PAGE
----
The Art of Accidental Parenting

The Baby Whisperer does not approve of what she terms “Accidental Parenting.” I do not approve of the Baby Whisperer.

I think there is a kind of beauty in the accidents of parenting. I became a parent on purpose, but it could just as easily have been a happy accident. I certainly make use of whatever works in parenting Owen. To get him to sleep, I’ve gone through phases of nursing him, of walking him up and down, of lulling him in the swing, of giving him a bottle, of reading him a story or three, of letting him cry, of going back to lay him down, or of picking him again up to calm him down. And I change what I am doing when it’s no longer working. (I am sad to report that the bedtime story routine that I was so proud of – Owen likes stories! Stories put him to sleep! – has failed for the past 3 days. He’s become squirmy, possibly because he’s figured out that storytime means bedtime. I am fighting this particular accident).

I think it’s natural to do what works – BECAUSE IT WORKS! – and just as natural to phase something out when it’s no longer right.

I had a horrific beginning to breastfeeding. I’m sure it was not as bad as some people’s, but it was bad enough that I winced in pain at the thought of Owen’s approaching mouth and once worried that I would squeeze his head too hard. I was that tense. But after the first 2 weeks, it got better (it only hurt a little!), and after the first couple of months, it was not painful at all, and after more months, it had become pleasant and convenient. My plan was to nurse Owen until he was one. I pumped once a day until he was nine months old so he could have breastmilk at daycare. At some point, though, this arrangement wasn’t working for me anymore. So I stopped. Then Owen got 2 ear infections and the second doctor we took him to suggested that it might be because I wasn’t breastfeeding. I had just stopped pumping the week before and was nursing him in the morning and at night. I was, after all, working full-time. I thought I was doing pretty well. But inevitably, guilt kicked in, and I eliminated formula on weekends, trying to make up for daycare. I lasted about 3 days. I couldn’t do it anymore. We were past that point, ear infections notwithstanding.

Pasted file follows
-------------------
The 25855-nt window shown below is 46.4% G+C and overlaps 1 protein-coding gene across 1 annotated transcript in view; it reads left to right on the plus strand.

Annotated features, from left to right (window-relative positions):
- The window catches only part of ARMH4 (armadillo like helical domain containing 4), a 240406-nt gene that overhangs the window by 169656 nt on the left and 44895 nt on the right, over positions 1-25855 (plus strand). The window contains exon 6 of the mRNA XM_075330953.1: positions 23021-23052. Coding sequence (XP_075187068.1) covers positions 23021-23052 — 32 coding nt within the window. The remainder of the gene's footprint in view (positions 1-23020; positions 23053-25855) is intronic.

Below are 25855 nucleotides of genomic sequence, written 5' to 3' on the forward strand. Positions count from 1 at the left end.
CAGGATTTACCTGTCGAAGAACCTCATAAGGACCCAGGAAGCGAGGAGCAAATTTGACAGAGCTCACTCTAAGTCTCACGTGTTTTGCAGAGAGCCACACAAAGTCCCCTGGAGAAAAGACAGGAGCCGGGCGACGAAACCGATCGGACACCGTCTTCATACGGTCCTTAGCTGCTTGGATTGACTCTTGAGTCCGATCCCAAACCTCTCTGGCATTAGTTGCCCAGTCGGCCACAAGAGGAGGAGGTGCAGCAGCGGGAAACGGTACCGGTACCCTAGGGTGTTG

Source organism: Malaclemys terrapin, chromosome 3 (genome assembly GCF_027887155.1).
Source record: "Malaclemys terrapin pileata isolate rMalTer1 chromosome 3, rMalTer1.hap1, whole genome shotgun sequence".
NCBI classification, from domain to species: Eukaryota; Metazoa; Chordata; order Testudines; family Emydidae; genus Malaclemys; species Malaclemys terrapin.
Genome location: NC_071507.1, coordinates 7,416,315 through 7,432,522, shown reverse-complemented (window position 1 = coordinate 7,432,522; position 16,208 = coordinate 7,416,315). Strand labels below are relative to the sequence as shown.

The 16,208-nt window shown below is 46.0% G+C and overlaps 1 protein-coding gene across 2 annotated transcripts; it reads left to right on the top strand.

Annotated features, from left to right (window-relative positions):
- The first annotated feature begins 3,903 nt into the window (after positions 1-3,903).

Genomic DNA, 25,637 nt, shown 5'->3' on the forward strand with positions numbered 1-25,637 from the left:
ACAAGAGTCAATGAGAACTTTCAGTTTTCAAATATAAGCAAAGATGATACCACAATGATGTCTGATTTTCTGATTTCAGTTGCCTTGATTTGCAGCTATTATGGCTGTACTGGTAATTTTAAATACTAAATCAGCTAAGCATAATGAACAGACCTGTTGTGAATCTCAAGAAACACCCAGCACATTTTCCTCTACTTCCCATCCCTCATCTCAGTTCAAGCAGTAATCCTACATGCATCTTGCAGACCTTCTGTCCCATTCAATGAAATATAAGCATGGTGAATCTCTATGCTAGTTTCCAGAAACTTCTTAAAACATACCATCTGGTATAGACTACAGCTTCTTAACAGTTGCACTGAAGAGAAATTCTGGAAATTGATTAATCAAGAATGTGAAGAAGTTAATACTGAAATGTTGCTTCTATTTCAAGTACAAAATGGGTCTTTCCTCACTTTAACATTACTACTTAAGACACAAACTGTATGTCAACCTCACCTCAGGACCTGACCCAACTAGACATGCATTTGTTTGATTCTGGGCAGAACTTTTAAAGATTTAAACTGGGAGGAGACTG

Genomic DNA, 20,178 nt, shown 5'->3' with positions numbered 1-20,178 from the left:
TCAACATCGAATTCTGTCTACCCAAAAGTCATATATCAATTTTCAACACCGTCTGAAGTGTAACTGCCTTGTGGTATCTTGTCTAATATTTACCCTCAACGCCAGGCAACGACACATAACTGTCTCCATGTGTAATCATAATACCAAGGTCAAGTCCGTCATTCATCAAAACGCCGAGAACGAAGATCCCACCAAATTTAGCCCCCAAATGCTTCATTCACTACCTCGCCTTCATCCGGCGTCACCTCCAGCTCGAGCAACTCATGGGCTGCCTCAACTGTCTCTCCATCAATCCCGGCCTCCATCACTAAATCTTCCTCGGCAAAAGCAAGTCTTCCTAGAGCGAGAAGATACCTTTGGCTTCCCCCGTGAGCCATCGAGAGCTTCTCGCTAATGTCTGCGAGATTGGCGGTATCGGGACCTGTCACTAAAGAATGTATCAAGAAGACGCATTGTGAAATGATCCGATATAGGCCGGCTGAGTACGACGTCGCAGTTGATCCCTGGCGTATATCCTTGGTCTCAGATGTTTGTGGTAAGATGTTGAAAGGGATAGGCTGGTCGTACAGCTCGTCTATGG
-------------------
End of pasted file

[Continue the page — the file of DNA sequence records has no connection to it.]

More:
One day last week, at eleven months old, Owen refused the breast for the very first time. He pushed it away, grinning. He bit me. Twice. I put him to bed and I cried a little. I hadn’t decided whether or not that meant the end. The next day, he seemed to want it. So I fed him. And two more days after that. But my heart wasn’t in it anymore. So we stopped, and it felt right.

It was accidental, but mutual, like so much of our developing relationship. If it’s good for him, and good for me (and good for Duncan), then we proceed. If it’s not working, we try something else, until another accident becomes the solution. Individually and as a family, we’re trying things on to see if they fit. Sometimes they’re too big, sometimes they’re too small, but sometimes, they’re just right. At least until you outgrow them.

2 comments on “The Art of Accidental Parenting

  1. Audrey on said:

    I completely agree with the art of accidental parenting. I believe that no book can describe your own baby, and you have to trust yourself to be able to determine what your baby needs. As a mom who had a baby that was a happy accident at a very young age, I have been thrown a few curve balls throughout the years. He is now almost 15, and becoming a person who I am amazed at and impressed by. The two other children that followed taught me that I would have to feel my through their journeys, that no two children are alike, and that I will know what todo if I trust myself. The outcome is 3 happy, healthy,vibrant, intelligent, and incredible individuals that I get to discover myself through each and every day!

  2. veterinary technician on said:

    this post is very usefull thx!

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